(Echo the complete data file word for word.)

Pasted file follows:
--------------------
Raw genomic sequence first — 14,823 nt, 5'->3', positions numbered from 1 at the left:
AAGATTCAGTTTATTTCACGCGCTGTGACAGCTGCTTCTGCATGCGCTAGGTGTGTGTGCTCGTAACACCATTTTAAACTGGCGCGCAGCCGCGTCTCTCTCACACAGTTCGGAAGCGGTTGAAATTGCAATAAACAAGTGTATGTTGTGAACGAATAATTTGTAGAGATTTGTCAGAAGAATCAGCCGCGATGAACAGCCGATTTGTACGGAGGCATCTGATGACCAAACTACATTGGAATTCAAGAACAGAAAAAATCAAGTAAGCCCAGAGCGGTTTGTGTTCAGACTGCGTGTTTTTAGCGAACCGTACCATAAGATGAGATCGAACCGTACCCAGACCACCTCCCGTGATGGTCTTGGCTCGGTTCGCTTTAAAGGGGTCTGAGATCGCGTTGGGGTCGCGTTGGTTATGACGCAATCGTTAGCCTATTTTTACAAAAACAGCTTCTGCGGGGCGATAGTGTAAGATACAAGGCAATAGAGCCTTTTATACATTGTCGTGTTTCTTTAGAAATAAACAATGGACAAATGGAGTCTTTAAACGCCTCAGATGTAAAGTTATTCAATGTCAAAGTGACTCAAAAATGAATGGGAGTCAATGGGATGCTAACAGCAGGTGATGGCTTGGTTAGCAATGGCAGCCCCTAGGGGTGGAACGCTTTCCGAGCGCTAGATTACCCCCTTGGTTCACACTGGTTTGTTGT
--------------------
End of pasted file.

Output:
Raw genomic sequence first — 14,823 nt, 5'->3', positions numbered from 1 at the left:
AAGATTCAGTTTATTTCACGCGCTGTGACAGCTGCTTCTGCATGCGCTAGGTGTGTGTGCTCGTAACACCATTTTAAACTGGCGCGCAGCCGCGTCTCTCTCACACAGTTCGGAAGCGGTTGAAATTGCAATAAACAAGTGTATGTTGTGAACGAATAATTTGTAGAGATTTGTCAGAAGAATCAGCCGCGATGAACAGCCGATTTGTACGGAGGCATCTGATGACCAAACTACATTGGAATTCAAGAACAGAAAAAATCAAGTAAGCCCAGAGCGGTTTGTGTTCAGACTGCGTGTTTTTAGCGAACCGTACCATAAGATGAGATCGAACCGTACCCAGACCACCTCCCGTGATGGTCTTGGCTCGGTTCGCTTTAAAGGGGTCTGAGATCGCGTTGGGGTCGCGTTGGTTATGACGCAATCGTTAGCCTATTTTTACAAAAACAGCTTCTGCGGGGCGATAGTGTAAGATACAAGGCAATAGAGCCTTTTATACATTGTCGTGTTTCTTTAGAAATAAACAATGGACAAATGGAGTCTTTAAACGCCTCAGATGTAAAGTTATTCAATGTCAAAGTGACTCAAAAATGAATGGGAGTCAATGGGATGCTAACAGCAGGTGATGGCTTGGTTAGCAATGGCAGCCCCTAGGGGTGGAACGCTTTCCGAGCGCTAGATTACCCCCTTGGTTCACACTGGTTTGTTGT